Endurance Racing News and Stories

Peugeot: Choice between low drag and high downforce at Spa

Phil Oakley

Peugeot technical director Olivier Jansonnie told media at Spa-Francorchamps that the classic Belgian circuit is always a “question” between low drag and high downforce for car setup.

“Every car we’re racing here, there’s always a question mark between low drag and high downforce. To be realistic, the range of adjustment we have within the regulations is not huge. It’s a small adjustment between the two, but typically it’s the kind of track where there’s a question on that. 

“So that’s something that I think we and probably all the teams will have to address during the testing in free practice.”

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Spa’s first sector comprises the first corner at La Source, followed by the run through Eau Rouge and Raidillon, then down the Kemmel Straight. With the cars full throttle from the exit of La Source to the end of the straight, this requires high top speed and therefore low drag to cut through the air with less resistance.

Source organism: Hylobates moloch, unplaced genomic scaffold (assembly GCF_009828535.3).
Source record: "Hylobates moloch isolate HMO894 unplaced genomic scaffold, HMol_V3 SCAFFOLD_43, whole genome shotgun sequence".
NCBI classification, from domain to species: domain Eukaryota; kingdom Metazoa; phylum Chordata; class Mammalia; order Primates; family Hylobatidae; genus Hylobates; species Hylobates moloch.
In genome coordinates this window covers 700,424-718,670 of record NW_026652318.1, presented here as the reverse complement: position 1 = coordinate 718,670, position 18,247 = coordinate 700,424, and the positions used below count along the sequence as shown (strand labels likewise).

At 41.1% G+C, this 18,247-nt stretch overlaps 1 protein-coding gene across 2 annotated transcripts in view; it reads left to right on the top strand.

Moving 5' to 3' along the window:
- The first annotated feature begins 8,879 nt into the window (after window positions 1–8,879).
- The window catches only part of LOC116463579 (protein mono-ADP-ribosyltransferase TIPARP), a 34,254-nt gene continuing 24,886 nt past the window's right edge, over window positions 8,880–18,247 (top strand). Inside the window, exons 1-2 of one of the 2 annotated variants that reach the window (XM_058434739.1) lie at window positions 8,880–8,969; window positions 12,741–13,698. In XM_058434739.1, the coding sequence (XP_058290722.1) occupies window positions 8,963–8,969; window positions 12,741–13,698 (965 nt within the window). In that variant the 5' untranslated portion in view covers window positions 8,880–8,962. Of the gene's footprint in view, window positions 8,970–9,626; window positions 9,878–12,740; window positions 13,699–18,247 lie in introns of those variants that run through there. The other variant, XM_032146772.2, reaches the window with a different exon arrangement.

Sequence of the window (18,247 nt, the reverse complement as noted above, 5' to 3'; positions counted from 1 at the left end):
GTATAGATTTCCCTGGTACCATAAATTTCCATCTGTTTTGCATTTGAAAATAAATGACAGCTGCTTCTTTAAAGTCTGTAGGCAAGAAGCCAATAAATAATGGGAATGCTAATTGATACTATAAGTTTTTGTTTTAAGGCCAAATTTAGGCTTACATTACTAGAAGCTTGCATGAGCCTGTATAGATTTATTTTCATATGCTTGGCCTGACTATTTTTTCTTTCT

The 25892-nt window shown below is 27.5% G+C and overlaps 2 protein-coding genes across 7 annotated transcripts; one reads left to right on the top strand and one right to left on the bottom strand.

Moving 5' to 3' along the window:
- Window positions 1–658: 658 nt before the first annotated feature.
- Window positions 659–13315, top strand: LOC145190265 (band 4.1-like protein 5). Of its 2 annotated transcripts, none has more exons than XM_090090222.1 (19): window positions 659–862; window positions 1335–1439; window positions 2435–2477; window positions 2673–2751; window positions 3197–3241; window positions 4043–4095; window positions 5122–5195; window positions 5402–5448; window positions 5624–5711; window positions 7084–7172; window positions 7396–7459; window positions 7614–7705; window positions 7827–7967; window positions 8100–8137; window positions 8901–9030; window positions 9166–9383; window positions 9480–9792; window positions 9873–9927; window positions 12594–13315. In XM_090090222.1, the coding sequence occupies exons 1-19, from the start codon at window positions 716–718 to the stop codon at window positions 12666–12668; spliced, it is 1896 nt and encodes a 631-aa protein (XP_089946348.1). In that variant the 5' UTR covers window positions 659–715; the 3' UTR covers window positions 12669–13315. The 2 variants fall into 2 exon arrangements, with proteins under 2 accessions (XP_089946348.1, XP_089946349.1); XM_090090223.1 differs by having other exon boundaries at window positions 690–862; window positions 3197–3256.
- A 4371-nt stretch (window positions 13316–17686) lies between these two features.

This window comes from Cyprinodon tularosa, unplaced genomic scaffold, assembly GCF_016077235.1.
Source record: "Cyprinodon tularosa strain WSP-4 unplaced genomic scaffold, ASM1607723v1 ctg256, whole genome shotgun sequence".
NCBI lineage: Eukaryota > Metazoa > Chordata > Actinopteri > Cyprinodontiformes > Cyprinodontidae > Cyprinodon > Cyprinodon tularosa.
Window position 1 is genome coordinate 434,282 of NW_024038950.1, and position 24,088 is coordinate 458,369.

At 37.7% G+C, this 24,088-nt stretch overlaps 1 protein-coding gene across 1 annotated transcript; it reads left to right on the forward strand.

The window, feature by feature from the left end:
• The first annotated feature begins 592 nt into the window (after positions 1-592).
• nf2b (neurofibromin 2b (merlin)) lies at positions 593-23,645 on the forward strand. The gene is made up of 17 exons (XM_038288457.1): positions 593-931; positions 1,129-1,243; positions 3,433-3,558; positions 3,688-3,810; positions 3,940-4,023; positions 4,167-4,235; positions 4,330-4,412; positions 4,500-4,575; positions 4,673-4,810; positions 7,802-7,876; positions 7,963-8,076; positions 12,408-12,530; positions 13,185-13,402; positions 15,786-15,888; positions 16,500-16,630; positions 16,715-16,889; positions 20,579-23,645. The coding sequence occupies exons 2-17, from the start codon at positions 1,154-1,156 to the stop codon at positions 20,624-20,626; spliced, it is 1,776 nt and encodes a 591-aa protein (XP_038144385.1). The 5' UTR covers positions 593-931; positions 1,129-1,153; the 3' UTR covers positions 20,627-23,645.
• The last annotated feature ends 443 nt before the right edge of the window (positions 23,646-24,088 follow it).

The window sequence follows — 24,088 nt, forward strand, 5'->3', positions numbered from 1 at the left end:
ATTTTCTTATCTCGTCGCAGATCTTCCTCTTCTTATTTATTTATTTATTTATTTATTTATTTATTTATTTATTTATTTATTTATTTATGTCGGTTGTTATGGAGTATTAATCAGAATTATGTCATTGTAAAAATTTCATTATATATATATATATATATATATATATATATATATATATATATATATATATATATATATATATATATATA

However, the second sector needs the car to be capable of generating more downforce, in order to cope with corners like Les Combes, Bruxelles, Pouhon, Fagnes and Stavelot.

The third sector, meanwhile, starting at Stavelot II, through Blanchimont and the Bus Stop, requires a mix of the two. This makes car setup a headache for the teams, as Jansonnie implied: do you pick a high downforce setup and be slower on the straights, or a low downforce setup but be slower in the twisty sector 2?

The other issue this causes is tyre wear, with low drag setups tending to have higher tyre degradation over a race distance.

Olivier Jansonnie, Peugeot Sport technical director, with the new 9X8 at Imola. Image: Peugeot

“There’s some interest from Peugeot trying to get the top speed with the low drag, but at the same time, there’s a risk of degradation, which you have to extrapolate because you can’t cover a double stint in free practice anyway,” said Jansonnie.

“So you try to make as much, but the remaining half a stint or even one stint, you have to extrapolate from what you see on the first stint.”

However, Jansonnie also said that Peugeot are seeing progress compared to the old, wingless 9X8.

“We see some interesting progresses compared to the old car. It will actually be very interesting — this is the first track we go racing with the new car, that we’ve been racing with the old car on that track.

“So we’ll have some reference. We struggled quite a lot last year on this track, it was the third race of the year, we had Portimao between Sebring and Spa, but that one was quite a tough one.

“So we’re interested to see what happens for the new car. The track had been used as some sort of benchmark to try to understand the biggest weaknesses,” he concluded.

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